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José Antonio Hernández-Díez

Galería Estrany de la Mota, Barcelona, Spain

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I am a sucker for fungi. More exactly, it’s the Fly Agaric toadstool with its rich iconographic load – thanks to everything from Kamchatkan Shamanism to The Smurfs – that proves irresistible to my inner mycologist. Accordingly, Ella Sabe (She Knows, all works 2007), the fungi-swathed overture to José Antonio Hernández-Díez’s exhibition ‘Demuéstranos qué es la premura’ (Prove to us what is urgency), promises a potent artistic trip. A sculpture of an outlandishly-proportioned emerald snake heads for a clutch of these smart red-and-white specimens among clusters of other model mushrooms. (Deadly and edible examples are arranged like the didactic displays found in the windows of certain old-world pharmacies). A compound allegory of toxic temptation and precipitate seduction, maybe?

The remaining works in the show seem to exist in a time frame after the snake has bitten and the mushrooms ingested, as if they are figments of a racing, psychoactive imagination. Nine bright pink serpents comprise the frame and forks of a hallucinatory high-tech racing bike in Dinamic Team. Carbon-fibre speed-engineered cycle wheels are mounted on grey stands in 2 Levels and Mí Último 360º, with yellow and red snakes-for-tyres respectively. In the first, two serpents swallow each other in the figure of Ouroboros, the mystical symbol of eternity and self-reference. The form of these bicycle wheel sculptures also unavoidably invokes Duchamp’s notorious 1913 readymade. Yet from the evidence of the eight drawings of Le Genou Claire, as well as Tiken and High Speed Port Lligat — part technical renderings of ball-bearings and lubricant bottles, part architectural sketches from Port Lligat, the site of Salvador Dalí’s house up the coast from Barcelona – it is full-blown, freewheeling, and just plain weird Surrealism that propels the exhibition.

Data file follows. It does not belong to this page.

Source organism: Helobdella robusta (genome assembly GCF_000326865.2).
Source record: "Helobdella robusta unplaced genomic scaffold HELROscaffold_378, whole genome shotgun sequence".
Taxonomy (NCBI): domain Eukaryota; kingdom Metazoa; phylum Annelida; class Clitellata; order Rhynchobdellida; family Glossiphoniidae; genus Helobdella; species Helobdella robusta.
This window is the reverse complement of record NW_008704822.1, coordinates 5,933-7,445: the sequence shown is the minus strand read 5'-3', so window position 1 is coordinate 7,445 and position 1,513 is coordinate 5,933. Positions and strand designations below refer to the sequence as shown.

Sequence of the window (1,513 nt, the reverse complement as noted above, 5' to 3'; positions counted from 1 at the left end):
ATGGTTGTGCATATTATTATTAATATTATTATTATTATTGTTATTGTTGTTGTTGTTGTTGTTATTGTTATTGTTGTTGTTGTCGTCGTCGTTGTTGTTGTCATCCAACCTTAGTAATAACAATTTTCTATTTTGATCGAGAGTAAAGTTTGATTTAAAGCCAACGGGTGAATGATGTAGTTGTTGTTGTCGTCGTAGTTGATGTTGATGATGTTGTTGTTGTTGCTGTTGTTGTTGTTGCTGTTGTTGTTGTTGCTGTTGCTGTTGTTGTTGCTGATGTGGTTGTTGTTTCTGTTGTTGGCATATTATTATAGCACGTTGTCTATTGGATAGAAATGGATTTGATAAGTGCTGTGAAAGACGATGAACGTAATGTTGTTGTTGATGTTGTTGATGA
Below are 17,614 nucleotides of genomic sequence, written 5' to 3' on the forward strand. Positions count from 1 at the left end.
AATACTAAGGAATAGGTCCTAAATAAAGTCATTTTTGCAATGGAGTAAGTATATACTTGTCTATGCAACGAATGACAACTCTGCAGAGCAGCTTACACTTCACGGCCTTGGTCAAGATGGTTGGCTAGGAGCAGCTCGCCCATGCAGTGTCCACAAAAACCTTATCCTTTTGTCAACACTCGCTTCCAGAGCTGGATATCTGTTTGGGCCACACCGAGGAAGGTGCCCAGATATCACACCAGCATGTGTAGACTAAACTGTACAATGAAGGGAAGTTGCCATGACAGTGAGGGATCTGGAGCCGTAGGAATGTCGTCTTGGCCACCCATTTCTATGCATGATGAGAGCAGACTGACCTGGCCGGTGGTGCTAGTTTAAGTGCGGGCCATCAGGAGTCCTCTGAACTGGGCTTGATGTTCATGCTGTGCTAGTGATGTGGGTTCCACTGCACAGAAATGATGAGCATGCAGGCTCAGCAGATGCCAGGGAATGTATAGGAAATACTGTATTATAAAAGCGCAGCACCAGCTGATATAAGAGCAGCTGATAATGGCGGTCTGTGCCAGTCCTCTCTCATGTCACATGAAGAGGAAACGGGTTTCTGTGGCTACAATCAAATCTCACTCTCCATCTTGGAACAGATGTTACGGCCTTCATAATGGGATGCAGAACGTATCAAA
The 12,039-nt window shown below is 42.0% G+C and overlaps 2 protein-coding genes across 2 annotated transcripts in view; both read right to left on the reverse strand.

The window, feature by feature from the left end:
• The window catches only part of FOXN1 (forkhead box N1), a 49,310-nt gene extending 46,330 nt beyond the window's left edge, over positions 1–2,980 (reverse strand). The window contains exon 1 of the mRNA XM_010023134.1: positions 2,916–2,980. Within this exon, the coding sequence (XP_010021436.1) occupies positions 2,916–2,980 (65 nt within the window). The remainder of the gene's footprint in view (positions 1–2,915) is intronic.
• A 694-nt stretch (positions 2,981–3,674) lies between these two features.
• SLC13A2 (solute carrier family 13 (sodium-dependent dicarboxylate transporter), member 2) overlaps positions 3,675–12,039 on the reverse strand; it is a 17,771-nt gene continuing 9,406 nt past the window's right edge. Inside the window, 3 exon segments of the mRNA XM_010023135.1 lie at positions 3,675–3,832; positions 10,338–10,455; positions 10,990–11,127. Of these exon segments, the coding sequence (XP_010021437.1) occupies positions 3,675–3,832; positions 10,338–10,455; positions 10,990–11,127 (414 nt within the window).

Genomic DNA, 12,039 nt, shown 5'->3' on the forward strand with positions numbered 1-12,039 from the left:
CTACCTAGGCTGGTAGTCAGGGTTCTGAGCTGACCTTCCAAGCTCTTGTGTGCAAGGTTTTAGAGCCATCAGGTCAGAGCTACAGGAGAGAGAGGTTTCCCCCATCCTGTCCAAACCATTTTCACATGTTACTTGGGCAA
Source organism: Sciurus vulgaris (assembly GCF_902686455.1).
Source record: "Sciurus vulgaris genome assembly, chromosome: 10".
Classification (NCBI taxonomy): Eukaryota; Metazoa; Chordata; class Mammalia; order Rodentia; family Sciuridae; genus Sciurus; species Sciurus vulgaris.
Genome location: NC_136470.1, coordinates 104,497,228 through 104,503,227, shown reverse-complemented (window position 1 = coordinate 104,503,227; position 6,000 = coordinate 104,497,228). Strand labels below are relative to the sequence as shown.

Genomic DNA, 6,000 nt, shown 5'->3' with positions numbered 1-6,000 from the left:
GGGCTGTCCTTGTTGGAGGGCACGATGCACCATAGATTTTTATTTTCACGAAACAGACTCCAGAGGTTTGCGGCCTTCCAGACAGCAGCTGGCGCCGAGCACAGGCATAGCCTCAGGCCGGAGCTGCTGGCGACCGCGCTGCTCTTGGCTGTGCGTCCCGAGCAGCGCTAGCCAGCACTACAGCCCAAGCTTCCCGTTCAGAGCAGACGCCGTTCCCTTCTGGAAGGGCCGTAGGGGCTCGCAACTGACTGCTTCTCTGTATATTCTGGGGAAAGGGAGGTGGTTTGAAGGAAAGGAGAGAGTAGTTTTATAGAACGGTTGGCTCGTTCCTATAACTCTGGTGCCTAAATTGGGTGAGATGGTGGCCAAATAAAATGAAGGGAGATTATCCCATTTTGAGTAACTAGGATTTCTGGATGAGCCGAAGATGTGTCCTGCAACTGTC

Bearings are of course devices that allow wheels and other powered systems to spin rapidly. Combined with snake-reverence, psychedelic fungi, performance-bicycle fixation, an apparent esteem for the haunt of the Surrealist idol Dalí as well as the water-into-wine miracle of the first Duchampian readymade, Hernández-Díez seems to have hastily assembled all the elements for a dizzy new religion. Revering an interface where the mechanical meets the mystical in the pursuit of ecstatic speed and mental gymnastics, the artist certainly has us chasing our tails in slippery circles.

Max Andrews


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About this review

Published on 01/10/07
by Max Andrews


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